No evidence GMO chestnut trees harm humans, animals or the environment, developers tell USDA

NR KaunzingerChristina e
Using genetic modification to revive American chestnut trees

Researchers at the State University of New York College of Environmental Science and Forestry (ESF) have developed Darling 58 American chestnut (Castanea dentata) trees with enhanced blight tolerance. This enhanced blight tolerance trait is generated by a single gene and can be passed on to subsequent generations through classical Mendelian inheritance.

The purpose of these trees is not to replace the surviving remnant American chestnut population, but to help rescue it by allowing introgression of the blight tolerance trait and to ultimately produce a viable and diverse restoration population from their offspring. Because offspring of Darling 58 trees will include both transgenic and non-transgenic individuals, the original wild-type American chestnut will be conserved far into the future.

To our knowledge this is the first petition for a bioengineered organism with the goal of ecological restoration, and represents a unique application for this technology to be potentially used for environmental and cultural benefits outside agriculture. This petition requests that the bioengineered Darling 58 event of American chestnut (and its offspring) be granted nonregulated status by APHIS [USDA’S Animal and Plant Health Inspection Service] because it does not pose a plant pest risk as compared to its isogenic controls or traditionally bred chestnuts. Therefore, it should no longer be considered a regulated article under 7 CFR Part 340.

Related article:  5 nations grow 174.5 million hectares of GMO crops annually—more than 90% of global total

The American chestnut was once one of the most abundant trees within its range in the eastern United States. It was a fast-growing and long-lived canopy tree that produced a consistent crop of healthful nuts, could be harvested for valuable lumber, and was considered a keystone species for wildlife. That ended when an invasive fungal pathogen, Cryphonectria parasitica, was introduced from Asia and killed over 3 billion American chestnuts throughout their natural range.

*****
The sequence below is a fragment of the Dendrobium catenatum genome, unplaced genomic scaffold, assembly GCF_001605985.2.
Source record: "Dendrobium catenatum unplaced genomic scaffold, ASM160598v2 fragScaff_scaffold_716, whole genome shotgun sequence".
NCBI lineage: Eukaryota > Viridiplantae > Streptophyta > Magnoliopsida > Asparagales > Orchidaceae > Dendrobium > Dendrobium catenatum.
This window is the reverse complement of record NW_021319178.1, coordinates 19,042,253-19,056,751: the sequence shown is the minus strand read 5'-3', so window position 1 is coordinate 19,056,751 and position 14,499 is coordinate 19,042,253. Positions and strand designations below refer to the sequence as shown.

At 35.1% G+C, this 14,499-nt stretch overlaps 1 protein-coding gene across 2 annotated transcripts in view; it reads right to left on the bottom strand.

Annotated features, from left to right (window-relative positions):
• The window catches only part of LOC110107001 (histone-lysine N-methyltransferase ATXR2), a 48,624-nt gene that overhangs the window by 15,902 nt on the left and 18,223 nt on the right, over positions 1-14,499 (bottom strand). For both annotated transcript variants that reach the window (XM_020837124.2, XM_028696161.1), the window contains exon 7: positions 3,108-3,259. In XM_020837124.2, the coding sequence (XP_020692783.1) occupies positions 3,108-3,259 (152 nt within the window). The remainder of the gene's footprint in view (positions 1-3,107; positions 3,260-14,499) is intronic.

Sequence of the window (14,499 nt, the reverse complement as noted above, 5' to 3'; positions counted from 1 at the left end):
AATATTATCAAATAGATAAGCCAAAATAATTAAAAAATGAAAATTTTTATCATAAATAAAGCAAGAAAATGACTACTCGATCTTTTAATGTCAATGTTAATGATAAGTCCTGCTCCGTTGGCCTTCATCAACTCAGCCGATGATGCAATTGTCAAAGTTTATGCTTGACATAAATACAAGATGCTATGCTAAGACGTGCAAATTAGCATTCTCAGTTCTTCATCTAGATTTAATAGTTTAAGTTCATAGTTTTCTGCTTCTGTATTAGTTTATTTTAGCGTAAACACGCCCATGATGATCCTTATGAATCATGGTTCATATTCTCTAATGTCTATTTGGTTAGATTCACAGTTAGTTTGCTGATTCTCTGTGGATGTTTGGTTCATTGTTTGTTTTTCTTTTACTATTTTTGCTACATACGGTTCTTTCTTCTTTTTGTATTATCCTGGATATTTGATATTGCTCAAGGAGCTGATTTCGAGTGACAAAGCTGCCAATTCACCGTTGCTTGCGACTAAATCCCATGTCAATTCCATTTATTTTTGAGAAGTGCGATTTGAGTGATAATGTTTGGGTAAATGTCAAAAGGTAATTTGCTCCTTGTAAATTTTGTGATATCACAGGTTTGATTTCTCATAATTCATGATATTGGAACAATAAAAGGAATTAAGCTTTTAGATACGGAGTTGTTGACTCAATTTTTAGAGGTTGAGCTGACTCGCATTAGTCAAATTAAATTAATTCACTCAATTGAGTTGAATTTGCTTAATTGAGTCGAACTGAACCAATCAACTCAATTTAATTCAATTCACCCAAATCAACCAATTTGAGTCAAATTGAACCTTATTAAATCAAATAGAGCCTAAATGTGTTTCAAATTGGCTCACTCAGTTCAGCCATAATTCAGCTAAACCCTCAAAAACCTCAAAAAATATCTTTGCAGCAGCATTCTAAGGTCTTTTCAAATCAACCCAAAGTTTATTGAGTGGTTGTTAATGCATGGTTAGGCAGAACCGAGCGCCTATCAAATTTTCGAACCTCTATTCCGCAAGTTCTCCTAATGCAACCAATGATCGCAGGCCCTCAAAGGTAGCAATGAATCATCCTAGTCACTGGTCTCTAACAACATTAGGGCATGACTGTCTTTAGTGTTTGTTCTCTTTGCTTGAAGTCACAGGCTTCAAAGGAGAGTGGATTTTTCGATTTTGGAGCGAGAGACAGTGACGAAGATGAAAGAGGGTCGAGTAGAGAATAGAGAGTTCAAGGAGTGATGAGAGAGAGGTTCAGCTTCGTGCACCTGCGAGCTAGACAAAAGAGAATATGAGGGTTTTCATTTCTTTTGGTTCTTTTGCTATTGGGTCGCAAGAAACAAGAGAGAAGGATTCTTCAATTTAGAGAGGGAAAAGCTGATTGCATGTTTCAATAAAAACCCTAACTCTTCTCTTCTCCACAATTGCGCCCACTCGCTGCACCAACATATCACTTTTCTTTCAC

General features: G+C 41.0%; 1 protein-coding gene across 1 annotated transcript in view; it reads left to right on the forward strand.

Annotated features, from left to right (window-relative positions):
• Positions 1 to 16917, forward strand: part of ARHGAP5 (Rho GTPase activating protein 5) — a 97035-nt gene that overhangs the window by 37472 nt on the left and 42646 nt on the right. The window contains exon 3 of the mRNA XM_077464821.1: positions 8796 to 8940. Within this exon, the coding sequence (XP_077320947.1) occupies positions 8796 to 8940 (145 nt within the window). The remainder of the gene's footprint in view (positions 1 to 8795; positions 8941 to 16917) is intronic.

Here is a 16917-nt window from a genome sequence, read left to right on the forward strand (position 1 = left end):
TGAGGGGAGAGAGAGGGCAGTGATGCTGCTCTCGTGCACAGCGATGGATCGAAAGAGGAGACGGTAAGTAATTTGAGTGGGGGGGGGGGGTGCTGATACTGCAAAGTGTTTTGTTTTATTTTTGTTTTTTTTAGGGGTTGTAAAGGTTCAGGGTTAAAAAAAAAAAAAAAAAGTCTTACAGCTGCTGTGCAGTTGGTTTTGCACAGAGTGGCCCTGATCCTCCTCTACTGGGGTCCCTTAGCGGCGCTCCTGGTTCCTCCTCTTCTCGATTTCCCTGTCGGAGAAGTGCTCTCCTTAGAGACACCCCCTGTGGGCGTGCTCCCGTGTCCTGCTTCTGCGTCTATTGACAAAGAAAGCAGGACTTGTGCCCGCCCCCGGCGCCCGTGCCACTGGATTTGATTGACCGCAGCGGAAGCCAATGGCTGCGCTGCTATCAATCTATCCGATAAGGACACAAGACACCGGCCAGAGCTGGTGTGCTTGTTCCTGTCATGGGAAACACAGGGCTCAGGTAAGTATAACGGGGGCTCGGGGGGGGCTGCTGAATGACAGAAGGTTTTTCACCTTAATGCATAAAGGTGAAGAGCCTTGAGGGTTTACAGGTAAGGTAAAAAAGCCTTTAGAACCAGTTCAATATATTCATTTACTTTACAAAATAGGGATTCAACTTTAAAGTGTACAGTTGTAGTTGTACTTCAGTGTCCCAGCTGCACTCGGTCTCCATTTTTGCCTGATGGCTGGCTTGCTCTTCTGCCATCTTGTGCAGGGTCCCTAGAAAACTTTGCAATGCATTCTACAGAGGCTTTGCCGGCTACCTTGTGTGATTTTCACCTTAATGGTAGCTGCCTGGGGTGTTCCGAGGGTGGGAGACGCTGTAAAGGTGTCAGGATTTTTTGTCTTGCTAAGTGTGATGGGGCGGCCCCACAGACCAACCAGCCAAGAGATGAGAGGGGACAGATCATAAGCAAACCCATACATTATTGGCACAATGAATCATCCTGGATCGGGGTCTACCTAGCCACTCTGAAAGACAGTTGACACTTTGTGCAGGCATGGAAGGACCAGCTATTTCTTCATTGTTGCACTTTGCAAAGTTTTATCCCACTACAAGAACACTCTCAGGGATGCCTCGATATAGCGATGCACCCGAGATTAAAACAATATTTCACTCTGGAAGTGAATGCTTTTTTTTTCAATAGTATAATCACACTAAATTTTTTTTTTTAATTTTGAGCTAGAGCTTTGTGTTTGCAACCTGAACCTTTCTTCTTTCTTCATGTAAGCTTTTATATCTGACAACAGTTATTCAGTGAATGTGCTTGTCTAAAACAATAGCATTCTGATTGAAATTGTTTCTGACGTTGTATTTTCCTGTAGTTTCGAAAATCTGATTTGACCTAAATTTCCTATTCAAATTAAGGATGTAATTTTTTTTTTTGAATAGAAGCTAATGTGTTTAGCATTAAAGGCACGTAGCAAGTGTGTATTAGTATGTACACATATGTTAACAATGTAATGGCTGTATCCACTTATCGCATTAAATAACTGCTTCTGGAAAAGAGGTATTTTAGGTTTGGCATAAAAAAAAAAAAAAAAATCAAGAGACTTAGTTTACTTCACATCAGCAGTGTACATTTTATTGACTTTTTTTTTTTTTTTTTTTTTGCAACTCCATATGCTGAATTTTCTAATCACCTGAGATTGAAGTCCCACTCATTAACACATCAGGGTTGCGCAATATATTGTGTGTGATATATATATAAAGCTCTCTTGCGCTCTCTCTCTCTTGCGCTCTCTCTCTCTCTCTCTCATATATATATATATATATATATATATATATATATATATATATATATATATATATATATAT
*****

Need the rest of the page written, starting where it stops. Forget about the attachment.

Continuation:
Tolerance to this exotic pathogen in Darling 58 American chestnuts was enhanced by adding a gene for an enzyme called oxalate oxidase (OxO). This enzyme has no direct fungicidal properties, but rather detoxifies oxalic acid (oxalate) produced by the fungus, preventing the acid from killing the chestnut’s tissues which can lead tolethal cankers on the tree.

Although it is from wheat, OxO is not related to gluten and does not match any known allergens from wheat or other sources. Independent nutrition analyses have confirmed that transgenic chestnuts are not nutritionally different than their wild-type relatives. Even with the ubiquity of OxO in the environment and agriculture, there are no reports of this enzyme being detrimental to human or animal health, having adverse effects on the environment, or being a plant pest risk.

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